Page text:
If you've found yourself doing these actions, you could have pure O OCD, especially if these obsessions/compulsions disrupt and occupy a significant amount of time in your daily life.

Risk factors and causes of pure O

Although no definitive research or theory can explain the cause of pure O, many OCD researchers have suggested a few causes and possible risk factors of OCD.

Personal experience

Some theories suggest that you're likely to develop a pure O OCD from a history of personal experiences, such as:

  • A traumatic experience during childhood, such as abuse or bullying

  • If you were involved in a car accident

Biological factors

Biological studies and MRIs of the brain suggest differences in nerve circuits (neurons) in the brain that filter our thoughts, ideas, and impulses in people with pure O. The lack of the brain chemical serotonin might also play a role. However, it's unclear whether this is a cause or an effect of the condition.

Family history

Although research in this area is limited, some studies¹⁰ have found that people with relatives with OCD are five to seven times more likely to develop OCD or pure OCD.

Genes

Is pure O genetic? Seemingly, there is insufficient research to confirm that OCD is associated with genetic factors alone. A particular class of genes¹¹ could cause the condition, though the study fails to pinpoint a specific "OCD gene."

How is pure O OCD treated?

There is no one way to treat pure O. Available strategies only help manage the condition. A pure O OCD treatment plan may include medication, psychotherapy, or a combination. OCD support groups can also help manage OCD symptoms.

Nevertheless, pure obsessional obsessive-compulsive disorder treatment plans differ from one patient to another, depending on symptoms and severity.

Psychotherapy

As with other mental health disorders, cognitive behavioral therapy¹² (CBT) may be recommended by your doctor to improve your pure O symptoms. Exposure and response prevention (ERP), a form of CBT, has shown strong evidence — 80%¹³ people show improvement after about a dozen sessions. Clinical trials in the last two decades have placed CBT ahead of other treatment methods for OCD.

ERP helps the client approach or intentionally expose themselves to objects, thoughts, or situations that trigger their distress without engaging in compulsive behavior.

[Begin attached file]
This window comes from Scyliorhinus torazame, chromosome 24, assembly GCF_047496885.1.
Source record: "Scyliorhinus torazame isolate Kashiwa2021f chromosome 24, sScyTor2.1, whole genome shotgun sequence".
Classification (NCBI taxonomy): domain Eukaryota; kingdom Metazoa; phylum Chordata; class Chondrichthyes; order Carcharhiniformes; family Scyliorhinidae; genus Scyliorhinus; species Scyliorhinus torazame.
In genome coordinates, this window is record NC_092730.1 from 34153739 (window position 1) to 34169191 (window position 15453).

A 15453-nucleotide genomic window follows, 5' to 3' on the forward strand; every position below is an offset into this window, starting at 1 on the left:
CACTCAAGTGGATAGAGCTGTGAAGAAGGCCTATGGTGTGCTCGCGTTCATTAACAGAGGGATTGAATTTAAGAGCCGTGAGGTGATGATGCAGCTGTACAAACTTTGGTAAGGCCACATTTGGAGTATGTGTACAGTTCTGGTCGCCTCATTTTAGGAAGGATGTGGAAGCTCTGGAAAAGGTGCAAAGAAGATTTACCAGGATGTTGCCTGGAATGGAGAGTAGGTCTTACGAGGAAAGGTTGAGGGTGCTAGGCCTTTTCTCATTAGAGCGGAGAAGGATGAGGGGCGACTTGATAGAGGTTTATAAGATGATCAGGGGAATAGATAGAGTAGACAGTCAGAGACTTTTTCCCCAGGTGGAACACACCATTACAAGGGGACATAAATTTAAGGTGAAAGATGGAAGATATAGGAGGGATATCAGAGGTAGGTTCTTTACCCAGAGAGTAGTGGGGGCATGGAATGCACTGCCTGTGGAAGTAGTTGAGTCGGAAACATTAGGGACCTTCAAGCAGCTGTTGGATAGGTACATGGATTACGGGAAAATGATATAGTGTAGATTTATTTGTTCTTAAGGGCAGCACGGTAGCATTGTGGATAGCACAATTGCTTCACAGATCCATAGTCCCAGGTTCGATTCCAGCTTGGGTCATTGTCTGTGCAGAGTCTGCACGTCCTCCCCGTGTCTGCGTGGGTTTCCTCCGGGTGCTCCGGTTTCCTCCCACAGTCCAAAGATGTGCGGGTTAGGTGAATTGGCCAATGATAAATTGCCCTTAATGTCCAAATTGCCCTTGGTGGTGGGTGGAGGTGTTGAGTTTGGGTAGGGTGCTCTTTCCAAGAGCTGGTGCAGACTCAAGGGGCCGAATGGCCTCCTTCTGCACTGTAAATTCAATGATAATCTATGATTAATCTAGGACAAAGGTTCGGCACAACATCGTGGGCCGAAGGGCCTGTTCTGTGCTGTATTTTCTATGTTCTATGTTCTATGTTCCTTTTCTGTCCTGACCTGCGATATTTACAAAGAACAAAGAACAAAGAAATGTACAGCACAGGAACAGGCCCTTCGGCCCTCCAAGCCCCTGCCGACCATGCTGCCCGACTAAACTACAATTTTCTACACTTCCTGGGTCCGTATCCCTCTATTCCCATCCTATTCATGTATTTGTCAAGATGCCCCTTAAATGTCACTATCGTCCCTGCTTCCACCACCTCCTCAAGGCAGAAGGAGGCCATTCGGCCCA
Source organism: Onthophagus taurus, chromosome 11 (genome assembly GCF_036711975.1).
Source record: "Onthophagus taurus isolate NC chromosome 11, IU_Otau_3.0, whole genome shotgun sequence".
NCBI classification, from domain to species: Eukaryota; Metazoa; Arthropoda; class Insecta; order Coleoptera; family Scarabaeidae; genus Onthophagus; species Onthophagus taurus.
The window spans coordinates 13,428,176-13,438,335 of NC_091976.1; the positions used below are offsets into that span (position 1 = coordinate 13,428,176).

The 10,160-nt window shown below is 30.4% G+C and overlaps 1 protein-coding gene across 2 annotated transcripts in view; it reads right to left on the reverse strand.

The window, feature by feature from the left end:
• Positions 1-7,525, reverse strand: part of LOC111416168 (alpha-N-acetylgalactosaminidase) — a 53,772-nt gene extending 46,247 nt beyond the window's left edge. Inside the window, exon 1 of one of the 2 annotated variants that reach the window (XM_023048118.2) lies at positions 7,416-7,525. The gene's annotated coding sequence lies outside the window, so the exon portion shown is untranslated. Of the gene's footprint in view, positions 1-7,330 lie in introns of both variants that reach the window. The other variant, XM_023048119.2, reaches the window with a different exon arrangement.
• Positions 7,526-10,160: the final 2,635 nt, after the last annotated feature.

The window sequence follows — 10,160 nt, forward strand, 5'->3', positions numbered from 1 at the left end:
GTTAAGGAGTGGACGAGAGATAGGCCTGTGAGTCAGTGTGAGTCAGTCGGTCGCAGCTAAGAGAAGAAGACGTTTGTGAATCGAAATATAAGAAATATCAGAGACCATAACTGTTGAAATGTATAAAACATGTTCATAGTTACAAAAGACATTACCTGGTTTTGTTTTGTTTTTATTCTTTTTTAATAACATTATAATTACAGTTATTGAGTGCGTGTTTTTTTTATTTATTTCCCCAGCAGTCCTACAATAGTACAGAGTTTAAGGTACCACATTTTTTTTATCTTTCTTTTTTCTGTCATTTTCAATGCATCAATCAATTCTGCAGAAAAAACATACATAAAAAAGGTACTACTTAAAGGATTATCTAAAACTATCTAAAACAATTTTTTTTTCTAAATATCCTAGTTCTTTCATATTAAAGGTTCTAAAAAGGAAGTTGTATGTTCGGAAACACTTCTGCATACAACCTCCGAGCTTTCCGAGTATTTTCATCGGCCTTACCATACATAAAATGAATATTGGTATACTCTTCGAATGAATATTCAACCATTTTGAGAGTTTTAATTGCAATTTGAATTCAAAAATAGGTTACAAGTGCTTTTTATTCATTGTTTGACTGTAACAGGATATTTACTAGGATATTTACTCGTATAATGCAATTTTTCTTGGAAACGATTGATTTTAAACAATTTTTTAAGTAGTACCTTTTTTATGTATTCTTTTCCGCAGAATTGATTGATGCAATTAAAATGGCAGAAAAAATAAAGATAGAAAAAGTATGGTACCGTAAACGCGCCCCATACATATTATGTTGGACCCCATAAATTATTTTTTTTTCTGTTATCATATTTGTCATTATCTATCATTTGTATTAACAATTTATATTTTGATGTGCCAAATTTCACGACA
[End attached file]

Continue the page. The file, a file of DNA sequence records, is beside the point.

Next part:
In the case of pure O, this might not be as effective as in typical OCD since compulsions are mental, but ERP still proves effective in pure O treatment.

Another variation of ERP, imaginal exposure,¹⁴ is also used by mental health providers. This involves penning down stories of the client based on their obsessions and using them as ERP tools. Facing these obsessions intentionally with the help of a practitioner can help you become less sensitive to your obsessive thoughts, images, or urges.

Acceptance and commitment therapy¹⁵ (ABT) has also shown positive results among people with OCD. This form of therapy teaches you to accept uncomfortable thoughts without judging yourself. It is a form of mindfulness therapy that makes the patient willingly experience obsessions without responding to compulsions.

It teaches the art of not attempting to control or eliminate intrusive thoughts but instead accepting them as natural responses to stressful life situations.

Medication

If your condition is severe or therapy sessions are not enough to alleviate symptoms, the doctor may add medication to your treatment plan. This includes selective serotonin reuptake inhibitors¹⁶ (SSRIs) or the tricyclic antidepressant Anafranil.

Typical antipsychotic drugs can also be used to complement SSRIs. Research¹⁷ has indicated that people experience improvement of OCD symptoms with medication treatment.

Other pure O management techniques

While psychotherapy and/or medication are the most effective treatment for OCD, other strategies can help you manage the condition. These include:

  • Engaging in exercises such as aerobics¹⁸

  • Engaging in in-person and online support groups

  • Practicing meditation or mindfulness and other relaxation techniques such as deep breathing can reduce stress, which is a major trigger of pure O

The lowdown

Though the term is a misnomer, pure O OCD is real and does affect many people. Since both obsessions and compulsions are entirely mental, this OCD can be challenging to diagnose and treat. Understanding the obsessions and compulsions to look for can help you seek medical attention and learn about the best treatment plan for you.

Untreated pure O can take over your life and cause isolation and a sense of hopelessness. However, managing your pure O is possible, and you can lead a normal life again! If you're experiencing obsessions or compulsions disrupting your day-to-day life, seek help from a mental health practitioner.

If your symptoms are mild, psychotherapy alone can help. However, if pure O symptoms are severe, your doctor might recommend that you combine therapy sessions with SSRI medication.

  1. Obsessive-compulsive disorder (OCD) | NIH: National Institute of Mental Health

  2. The myth of the pure obsessional type in obsessive-compulsive disorder (2011)

  3. Impact of the DSM-IV to DSM-5 changes on the national survey on drug use and health [Internet]. | NIH: National Library of Medicine

  4. ROCD: Relationship OCD and the myth of “The one” | OCD Center of Los Angeles

  5. Gay OCD / HOCD / Sexual orientation OCD | OCD Center of Los Angeles

  6. Harm OCD: Symptoms and treatment | OCD Center of Los Angeles

  7. Pedophilia-themed obsessive-compulsive disorder: Assessment, differential diagnosis, and treatment with exposure and response prevention (2018)

  8. Factor analysis of symptom subtypes of obsessive compulsive disorder and their relation to personality and tic disorders (1994)

  9. Myth of the pure obsessional type in obsessive-compulsive disorder (2011)

  10. Pure obsessive compulsive disorder in three generations (2015)

  11. Genetics of obsessive-compulsive disorder (2021)

  12. The treatment of obsessions (2008)

  13. Cognitive behavioral therapy of obsessive-compulsive disorder (2010)

  14. Imaginal exposure for OCD and anxiety | OCD Center of Los Angeles

  15. [Acceptance and commitment therapy] (2015)

  16. Selective serotonin reuptake inhibitors (2019)

  17. Long-term outcome in adults with obsessive-compulsive disorder (2014)

  18. A pilot randomized controlled trial of aerobic exercise as an adjunct to OCD treatment (2017)